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Published: 30 august 2012 09:43

History in pencil on white sheets of paper

Mindaugas Lukošaitis, Pasipriešinimas 4
Mindaugas Lukošaitis, Resistance

“History is like a toolbox – you take whatever you need at the time,” says artist Mindaugas Lukošaitis from Šiauliai District. In his artistic pursuits, he does not take out only convenient details of Lithuania's history.

Back in 2003, Lukošaitis, 32, created a series of drawings entitled “Resistance,” dedicated to the memory of Lithuanian post-World War Two guerilla resistance. The series comprise of 100  drawings in pencil and did not receive much attention in Lithuania, having been exhibited only on several occasions.

However, Lukošaitis' drawings caught the eye of foreign curators – in 2004, he took part in international contemporary art biennial in Saõ Paulo, while Phaidon published some of the pieces in its book “Vitamin D.” A year later, the entire series was bought by Denmark's Louisiana Museum of Modern Art.

Mindaugas Lukošaitis, Resistance
Mindaugas Lukošaitis, Resistance

The hundred drawings of “Resistance” were exhibited next to Pablo Picasso's works.

In an interview to 15min, Lukošaitis talks about the power of imagination that allows a sharper look at history, the relevance of post-war resistance, search for an identity, and the spirit of patriotism – in history as well as everyday life.

- As the saying goes, one must first find a proper relation to the past in order to meet the future. Is that why you chose to tackle the resistance? How have your views on the past changed as a result?

- Without history there is no life. Only in Mars, where no one owes anything to anyone... The wind blows dust across the deserted plains, nothing and everything reigns there. A human being, on the other hand, is constantly remoulding his own life, that of his nation and family, and he does so by looking essentially in two directions – the future and the past.

The whole hysteria about emigration blankets two key issues. To my mind, these are alcoholism and family policy.

Attitudes inevitably change after each glance to the past. History is like a toolbox, you take whatever you need at the time. The opening of “Resistance” coincided with the year Lithuania joined the European Union. Everyone was preoccupied with issues that were quite similar to those raised by resistance fighters: What kind of Lithuania we would like to see?

In my family, the issue of nationality has always been very important. We spent much more time debating about life than about a living. However, the idea for the series was inspired by the society's attitudes as we were entering the EU. I can recall the day of the referendum and what I was thinking very vividly. I was telling myself that it was one more opportunity to move further from Russia – and then we could see what would happen next.

- You drew the pieces intuitively, using imagination, and you became seriously interested in the topic only after you had finished the series. Does reality surpass imagination? Does the experience inspire patriotic feelings in you, urges you to stay in Lithuania while hundreds of others flee?

- One often hears emigration being set off against the resistance, as if these were two opposite poles. But there are more questions to be raised: How do we perceive emigration and resistance at certain moments in time? To live in Europe without moving – at the same time wishing for the nation to prosper – is simply impossible.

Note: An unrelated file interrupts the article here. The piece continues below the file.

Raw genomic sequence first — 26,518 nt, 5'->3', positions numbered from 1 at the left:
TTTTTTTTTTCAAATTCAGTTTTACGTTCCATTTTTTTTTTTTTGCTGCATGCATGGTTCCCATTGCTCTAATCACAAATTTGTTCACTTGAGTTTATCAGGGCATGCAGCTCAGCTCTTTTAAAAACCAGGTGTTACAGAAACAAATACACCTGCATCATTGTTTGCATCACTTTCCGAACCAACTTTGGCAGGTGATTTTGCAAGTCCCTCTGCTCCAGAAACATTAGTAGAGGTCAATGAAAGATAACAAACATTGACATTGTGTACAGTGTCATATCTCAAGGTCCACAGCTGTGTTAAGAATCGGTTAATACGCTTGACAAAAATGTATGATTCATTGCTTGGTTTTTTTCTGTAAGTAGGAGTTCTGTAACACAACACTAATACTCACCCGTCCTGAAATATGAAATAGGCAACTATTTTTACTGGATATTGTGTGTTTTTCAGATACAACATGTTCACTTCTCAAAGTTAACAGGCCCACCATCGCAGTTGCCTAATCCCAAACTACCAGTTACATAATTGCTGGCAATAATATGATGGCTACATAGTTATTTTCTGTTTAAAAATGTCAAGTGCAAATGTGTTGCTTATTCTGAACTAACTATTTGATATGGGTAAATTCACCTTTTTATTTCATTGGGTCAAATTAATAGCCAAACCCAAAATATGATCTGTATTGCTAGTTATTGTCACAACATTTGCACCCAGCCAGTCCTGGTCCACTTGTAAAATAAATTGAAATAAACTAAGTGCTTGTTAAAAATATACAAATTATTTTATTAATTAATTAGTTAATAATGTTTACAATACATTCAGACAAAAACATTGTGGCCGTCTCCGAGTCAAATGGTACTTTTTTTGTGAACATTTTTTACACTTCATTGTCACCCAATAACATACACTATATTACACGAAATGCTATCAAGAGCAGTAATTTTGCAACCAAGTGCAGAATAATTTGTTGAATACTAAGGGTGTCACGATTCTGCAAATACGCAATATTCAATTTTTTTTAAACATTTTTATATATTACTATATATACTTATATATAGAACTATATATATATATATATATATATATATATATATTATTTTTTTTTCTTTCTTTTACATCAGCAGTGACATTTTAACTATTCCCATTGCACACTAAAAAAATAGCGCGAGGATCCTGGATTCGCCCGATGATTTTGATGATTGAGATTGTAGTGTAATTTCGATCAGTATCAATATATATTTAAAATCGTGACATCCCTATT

Someone always has to move someplace, someone must live somewhere only temporarily, permanently, or for good, study and teach others here and elsewhere, bring something and take something away, etc. There has always been and will always be problems, but I know that slogans like “Lithuania for Lithuanians” will certainly not salvage us. Much like we won't salvage Africa by handing out condoms.

Mindaugas Lukošaitis, Resistance
Mindaugas Lukošaitis, Resistance

Sure, it is easy to look at everything simplistically. But the whole hysteria about emigration blankets two key issues. To my mind, these are alcoholism and family policy. Lithuanians hardly form harmonious families any more, they do not bear children or have very few. What to do? I suggest we start with strict, even draconian restrictions on alcohol use. And once the head is sober, we'll be able to start thinking what to do next. Firstly, how to make the nation more populous instead of holding people by their feet so they do not leave.

To answer your question about the drawings and imagination, it is more important to make an issue relevant than to give a faithful documentary visualisation. Some means are more unexpected and inexhausted than others – so they draw more attention. That is what must have happened to my drawings. It could be a challenge to every Lithuanian – to present the topic of the resistance in an interesting way.

- When did you realize that you wouldn't be able to contain yourself within several drawings? That it had to be an entire series? Is there some symbolic underpinning behind the figure 100?

- The number of pieces is an entirely secondary and technical issue. It was more important to make sure that the drawings did not repeat, that they created the impression of multiplicity, at the same time not being tiresome in superfluity or didactic insistence – look, this is all very important stuff!